tional nor especially consequential in the American history as a whole. Conquest
history of the nation. forms the historical bedrock of the whole
Opposition to that point of view was not nation, and the American West is a preemi-
long in coming, and it has usually worked nent case study in conquest and its conse-
some variation on the exceptionalist quences."
premise. Gerald D. Nash, the first historian "Celebrating one's past, one's tradition,
to attempt a synthesis of 20th-centuryWest- one's heritage," she concludes, "is a bit like
ern history, rejects Turner's 1890 cutoff hosting a party: one wants to control the
date and agrees with Pomeroy that colo- guest list tightly. . . . To celebrate the west-
nialism remained a fact of western life well ern past with an open invitation is a consid-
into the 20th century. But Nash argues that erable risk: The brutal massacres come
World War I1 liberated the West from its back along with the cheerful barn raisings,
political, economic, and cultural depen- the shysters come back with the saints, con-
dency on the East. The year 1945 becomes tracts broken come back with contracts ful-
a new dividing line in western history, sig- filled."
nifymg the moment not when the frontier
passed into oblivion but when the West imerick calls her introduction
passed out of colonialism to become "a 'Closing the Frontier and Opening
pace-setter for the nation." Western History," as if summoning
Yet only by focusing on the Sun Belt, her fellow historians to put away the toys of
and especially on Southern California, is childhood and get on with the sterner du-
Nash able to make much of a case for the ties of adulthood. Western historians today
West as a 20th-century pace-setter. One regularly berate themselves for failing to
must be cautious in making parts of the keep up with trends in the discipline, for
West synonymous with the whole and, out glorying in narrative at the expense of anal-
of regional pride, discarding too readily the ysis, for favoring the colorful and periph-
unflattering fact of western dependency. eral to the neglect of the ordinary and sub-
Such caution characterizes Patricia Nel- stantial. Hard riding makes for easy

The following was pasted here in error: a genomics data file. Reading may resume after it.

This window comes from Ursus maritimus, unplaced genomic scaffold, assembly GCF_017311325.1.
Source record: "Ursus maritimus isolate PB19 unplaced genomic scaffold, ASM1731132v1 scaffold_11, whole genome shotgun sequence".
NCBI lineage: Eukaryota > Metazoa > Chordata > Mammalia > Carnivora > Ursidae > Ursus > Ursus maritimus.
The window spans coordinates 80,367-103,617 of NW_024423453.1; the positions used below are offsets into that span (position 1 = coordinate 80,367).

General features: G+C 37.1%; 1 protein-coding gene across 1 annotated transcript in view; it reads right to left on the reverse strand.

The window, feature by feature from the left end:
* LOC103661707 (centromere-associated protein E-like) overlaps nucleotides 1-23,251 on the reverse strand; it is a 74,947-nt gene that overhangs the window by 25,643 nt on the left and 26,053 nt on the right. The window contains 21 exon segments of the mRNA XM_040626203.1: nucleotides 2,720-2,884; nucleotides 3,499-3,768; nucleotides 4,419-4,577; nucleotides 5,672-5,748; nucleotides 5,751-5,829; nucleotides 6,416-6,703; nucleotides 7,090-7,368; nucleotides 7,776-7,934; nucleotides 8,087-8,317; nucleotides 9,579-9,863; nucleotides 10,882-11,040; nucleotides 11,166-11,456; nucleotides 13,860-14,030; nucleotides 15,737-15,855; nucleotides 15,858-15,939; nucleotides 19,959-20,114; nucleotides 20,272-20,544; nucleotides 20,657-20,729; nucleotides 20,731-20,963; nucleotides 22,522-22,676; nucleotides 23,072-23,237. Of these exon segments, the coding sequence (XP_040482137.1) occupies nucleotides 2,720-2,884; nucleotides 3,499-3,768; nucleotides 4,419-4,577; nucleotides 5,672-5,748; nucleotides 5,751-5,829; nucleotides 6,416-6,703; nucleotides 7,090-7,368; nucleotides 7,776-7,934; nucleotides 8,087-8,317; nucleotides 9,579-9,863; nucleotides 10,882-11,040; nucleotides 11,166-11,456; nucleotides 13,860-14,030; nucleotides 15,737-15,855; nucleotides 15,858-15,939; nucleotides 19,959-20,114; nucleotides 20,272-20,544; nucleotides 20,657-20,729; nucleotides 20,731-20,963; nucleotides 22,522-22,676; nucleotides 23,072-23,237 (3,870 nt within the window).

son Limerick's provocative new synthesis, reading. The very qualities that explained
The Legacy of Conquest: The Unbroken Past the public's love affair with the West also
of the American West (1987). Limerick is explained western history's decline in aca-
skeptical about talk of the New West, argu- demic circles.
ing instead for a continuity in western his- Over the years, suggestions for revitaliz-
tory uninterrupted by any turning points. ing western history have been pretty con-
In her mind, it is this continuity-not links ventional: Find out where everyone else is
to the East, but the defining western experi- going and follow. Learn to quantify. Adopt
ence "of a place undergoing conquest and social-science methodologies. Alter the
never fully escaping its consequences"- very nature of historical inquiry and expres-
that validates a regional approach, sion or fade into academic oblivion, west-


ern historians were warned.

But the most extravagant
claims for the new social
history, for example, have
been recanted, and dire pre-
dictions about the early de-
mise of "old-fashioned" his-
tory have failed to come
true. It is apparent now that
the advocates of new history
too often adopted the strat-
egy of Melville's lightning-
rod salesman and sold fear
rather than necessity. To
date, the net effect of the
new history revolution has Among the many Westerners who found it profitable to promote the
Western mystique was Jesse James's brother Frank, shown here
been new topics rather than about 1914 at the family farm in Excelsior Springs, Missouri.
a consistent new direction
for western history, fragmentation rather old sexual roles to a new but altogether fa-
than synthesis. miliar environment." While confessing that
Turner's thesis is now notorious for ex- she had hoped to find otherwise, Julie Roy